Cite This Page:

American Thoracic Society. "Inhaled Steroids May Not Be Enough For Some Children With Asthma." ScienceDaily. ScienceDaily, 23 May 2007. <www.sciencedaily.com/releases/2007/05/070522142058.htm>.
American Thoracic Society. (2007, May 23). Inhaled Steroids May Not Be Enough For Some Children With Asthma. ScienceDaily. Retrieved September 30, 2014 from www.sciencedaily.com/releases/2007/05/070522142058.htm
American Thoracic Society. "Inhaled Steroids May Not Be Enough For Some Children With Asthma." ScienceDaily. www.sciencedaily.com/releases/2007/05/070522142058.htm (accessed September 30, 2014).

Share This



More Health & Medicine News

Tuesday, September 30, 2014

Featured Research

from universities, journals, and other organizations


Featured Videos

from AP, Reuters, AFP, and other news services

How 'Yes Means Yes' Defines Sexual Assault

How 'Yes Means Yes' Defines Sexual Assault

Newsy (Sep. 29, 2014) Aimed at reducing sexual assaults on college campuses, California has adopted a new law changing the standard of consent for sexual activity. Video provided by Newsy
Powered by NewsLook.com
Scientists May Have Found An Early Sign Of Pancreatic Cancer

Scientists May Have Found An Early Sign Of Pancreatic Cancer

Newsy (Sep. 29, 2014) Researchers looked at 1,500 blood samples and determined people who developed pancreatic cancer had more branched chain amino acids. Video provided by Newsy
Powered by NewsLook.com
Colo. Doctors See Cluster of Enterovirus Cases

Colo. Doctors See Cluster of Enterovirus Cases

AP (Sep. 29, 2014) Doctors at the Children's Hospital of Colorado say they have treated over 4,000 children with serious respiratory illnesses since August. Nine of the patients have shown distinct neurological symptoms, including limb weakness. (Sept. 29) Video provided by AP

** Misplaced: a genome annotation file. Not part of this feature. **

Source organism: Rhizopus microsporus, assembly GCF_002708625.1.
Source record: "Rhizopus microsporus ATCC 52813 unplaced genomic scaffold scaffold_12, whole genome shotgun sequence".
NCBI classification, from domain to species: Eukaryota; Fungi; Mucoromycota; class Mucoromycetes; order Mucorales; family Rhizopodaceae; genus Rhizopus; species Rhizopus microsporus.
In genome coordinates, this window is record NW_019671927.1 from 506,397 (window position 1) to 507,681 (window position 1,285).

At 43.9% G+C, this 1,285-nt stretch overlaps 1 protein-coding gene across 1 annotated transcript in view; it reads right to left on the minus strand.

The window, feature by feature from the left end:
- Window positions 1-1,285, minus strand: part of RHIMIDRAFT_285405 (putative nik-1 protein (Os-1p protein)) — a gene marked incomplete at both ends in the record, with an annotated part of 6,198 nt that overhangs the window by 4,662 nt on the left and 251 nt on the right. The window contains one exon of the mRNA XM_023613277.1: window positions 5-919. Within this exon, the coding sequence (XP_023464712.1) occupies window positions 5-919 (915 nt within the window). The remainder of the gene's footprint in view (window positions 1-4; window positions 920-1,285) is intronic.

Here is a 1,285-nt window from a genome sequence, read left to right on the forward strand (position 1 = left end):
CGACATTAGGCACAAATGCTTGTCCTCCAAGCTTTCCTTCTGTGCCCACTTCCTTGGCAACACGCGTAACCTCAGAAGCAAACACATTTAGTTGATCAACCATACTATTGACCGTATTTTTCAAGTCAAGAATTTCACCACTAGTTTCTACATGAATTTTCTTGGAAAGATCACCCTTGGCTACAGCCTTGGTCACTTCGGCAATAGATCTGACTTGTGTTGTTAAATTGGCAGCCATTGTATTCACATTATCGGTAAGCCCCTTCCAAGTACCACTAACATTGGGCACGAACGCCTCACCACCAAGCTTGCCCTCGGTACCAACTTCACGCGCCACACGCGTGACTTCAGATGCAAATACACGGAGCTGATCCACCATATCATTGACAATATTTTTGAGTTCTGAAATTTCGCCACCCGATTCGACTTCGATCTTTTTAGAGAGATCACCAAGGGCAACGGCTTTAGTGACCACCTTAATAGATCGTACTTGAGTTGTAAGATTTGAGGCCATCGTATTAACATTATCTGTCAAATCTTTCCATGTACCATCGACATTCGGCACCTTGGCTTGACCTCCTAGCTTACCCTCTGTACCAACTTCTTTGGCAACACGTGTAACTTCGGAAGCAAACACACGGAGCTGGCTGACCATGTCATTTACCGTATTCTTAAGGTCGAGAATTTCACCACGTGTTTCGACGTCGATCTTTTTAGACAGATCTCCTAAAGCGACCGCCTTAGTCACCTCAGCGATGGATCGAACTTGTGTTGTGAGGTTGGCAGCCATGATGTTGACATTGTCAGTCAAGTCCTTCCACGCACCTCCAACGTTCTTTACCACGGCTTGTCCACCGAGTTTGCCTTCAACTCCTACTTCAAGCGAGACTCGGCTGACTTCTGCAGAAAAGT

Powered by NewsLook.com
Dr.'s Unsure of Cause of Fast-Spreading Virus

Dr.'s Unsure of Cause of Fast-Spreading Virus

AP (Sep. 29, 2014) Doctors at the Children's Hospital of Colorado say they have treated over 4,000 children with serious respiratory illnesses since August. Nine of the patients have shown distinct neurological symptoms, including limb weakness. (Sept. 29) Video provided by AP
Powered by NewsLook.com

Search ScienceDaily

Number of stories in archives: 140,361

Find with keyword(s):
Enter a keyword or phrase to search ScienceDaily for related topics and research stories.

Save/Print:
Share:

Breaking News:

Strange & Offbeat Stories


Health & Medicine

Mind & Brain

Living & Well

In Other News

... from NewsDaily.com

Science News

Health News

Environment News

Technology News



Save/Print:
Share:

Free Subscriptions


Get the latest science news with ScienceDaily's free email newsletters, updated daily and weekly. Or view hourly updated newsfeeds in your RSS reader:

Get Social & Mobile


Keep up to date with the latest news from ScienceDaily via social networks and mobile apps:

Have Feedback?


Tell us what you think of ScienceDaily -- we welcome both positive and negative comments. Have any problems using the site? Questions?
Mobile: iPhone Android Web
Follow: Facebook Twitter Google+
Subscribe: RSS Feeds Email Newsletters
Latest Headlines Health & Medicine Mind & Brain Space & Time Matter & Energy Computers & Math Plants & Animals Earth & Climate Fossils & Ruins